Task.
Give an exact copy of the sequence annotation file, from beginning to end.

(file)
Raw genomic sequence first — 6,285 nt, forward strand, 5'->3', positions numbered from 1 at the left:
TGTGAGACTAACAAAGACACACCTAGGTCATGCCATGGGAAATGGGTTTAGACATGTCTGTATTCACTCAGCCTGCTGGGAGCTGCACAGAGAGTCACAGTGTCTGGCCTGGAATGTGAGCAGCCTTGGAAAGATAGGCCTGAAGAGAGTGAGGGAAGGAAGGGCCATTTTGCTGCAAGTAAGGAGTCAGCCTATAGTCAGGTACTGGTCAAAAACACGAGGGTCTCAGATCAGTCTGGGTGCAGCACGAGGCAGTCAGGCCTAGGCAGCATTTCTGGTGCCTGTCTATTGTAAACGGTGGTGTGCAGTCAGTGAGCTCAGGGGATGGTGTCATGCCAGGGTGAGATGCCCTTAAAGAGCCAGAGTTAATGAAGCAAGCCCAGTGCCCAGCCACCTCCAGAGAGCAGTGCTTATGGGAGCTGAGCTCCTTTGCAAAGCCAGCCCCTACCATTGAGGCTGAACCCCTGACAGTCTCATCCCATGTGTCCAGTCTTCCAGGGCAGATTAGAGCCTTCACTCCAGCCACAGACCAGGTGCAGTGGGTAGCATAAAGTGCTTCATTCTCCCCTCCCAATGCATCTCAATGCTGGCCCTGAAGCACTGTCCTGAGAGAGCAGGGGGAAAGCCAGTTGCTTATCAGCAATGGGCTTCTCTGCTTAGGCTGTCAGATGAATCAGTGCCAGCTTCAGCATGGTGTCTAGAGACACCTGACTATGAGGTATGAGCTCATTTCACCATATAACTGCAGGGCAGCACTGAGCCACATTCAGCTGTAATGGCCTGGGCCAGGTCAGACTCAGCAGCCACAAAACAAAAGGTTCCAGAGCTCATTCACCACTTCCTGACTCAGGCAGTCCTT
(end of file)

Raw genomic sequence first — 6,285 nt, forward strand, 5'->3', positions numbered from 1 at the left:
TGTGAGACTAACAAAGACACACCTAGGTCATGCCATGGGAAATGGGTTTAGACATGTCTGTATTCACTCAGCCTGCTGGGAGCTGCACAGAGAGTCACAGTGTCTGGCCTGGAATGTGAGCAGCCTTGGAAAGATAGGCCTGAAGAGAGTGAGGGAAGGAAGGGCCATTTTGCTGCAAGTAAGGAGTCAGCCTATAGTCAGGTACTGGTCAAAAACACGAGGGTCTCAGATCAGTCTGGGTGCAGCACGAGGCAGTCAGGCCTAGGCAGCATTTCTGGTGCCTGTCTATTGTAAACGGTGGTGTGCAGTCAGTGAGCTCAGGGGATGGTGTCATGCCAGGGTGAGATGCCCTTAAAGAGCCAGAGTTAATGAAGCAAGCCCAGTGCCCAGCCACCTCCAGAGAGCAGTGCTTATGGGAGCTGAGCTCCTTTGCAAAGCCAGCCCCTACCATTGAGGCTGAACCCCTGACAGTCTCATCCCATGTGTCCAGTCTTCCAGGGCAGATTAGAGCCTTCACTCCAGCCACAGACCAGGTGCAGTGGGTAGCATAAAGTGCTTCATTCTCCCCTCCCAATGCATCTCAATGCTGGCCCTGAAGCACTGTCCTGAGAGAGCAGGGGGAAAGCCAGTTGCTTATCAGCAATGGGCTTCTCTGCTTAGGCTGTCAGATGAATCAGTGCCAGCTTCAGCATGGTGTCTAGAGACACCTGACTATGAGGTATGAGCTCATTTCACCATATAACTGCAGGGCAGCACTGAGCCACATTCAGCTGTAATGGCCTGGGCCAGGTCAGACTCAGCAGCCACAAAACAAAAGGTTCCAGAGCTCATTCACCACTTCCTGACTCAGGCAGTCCTT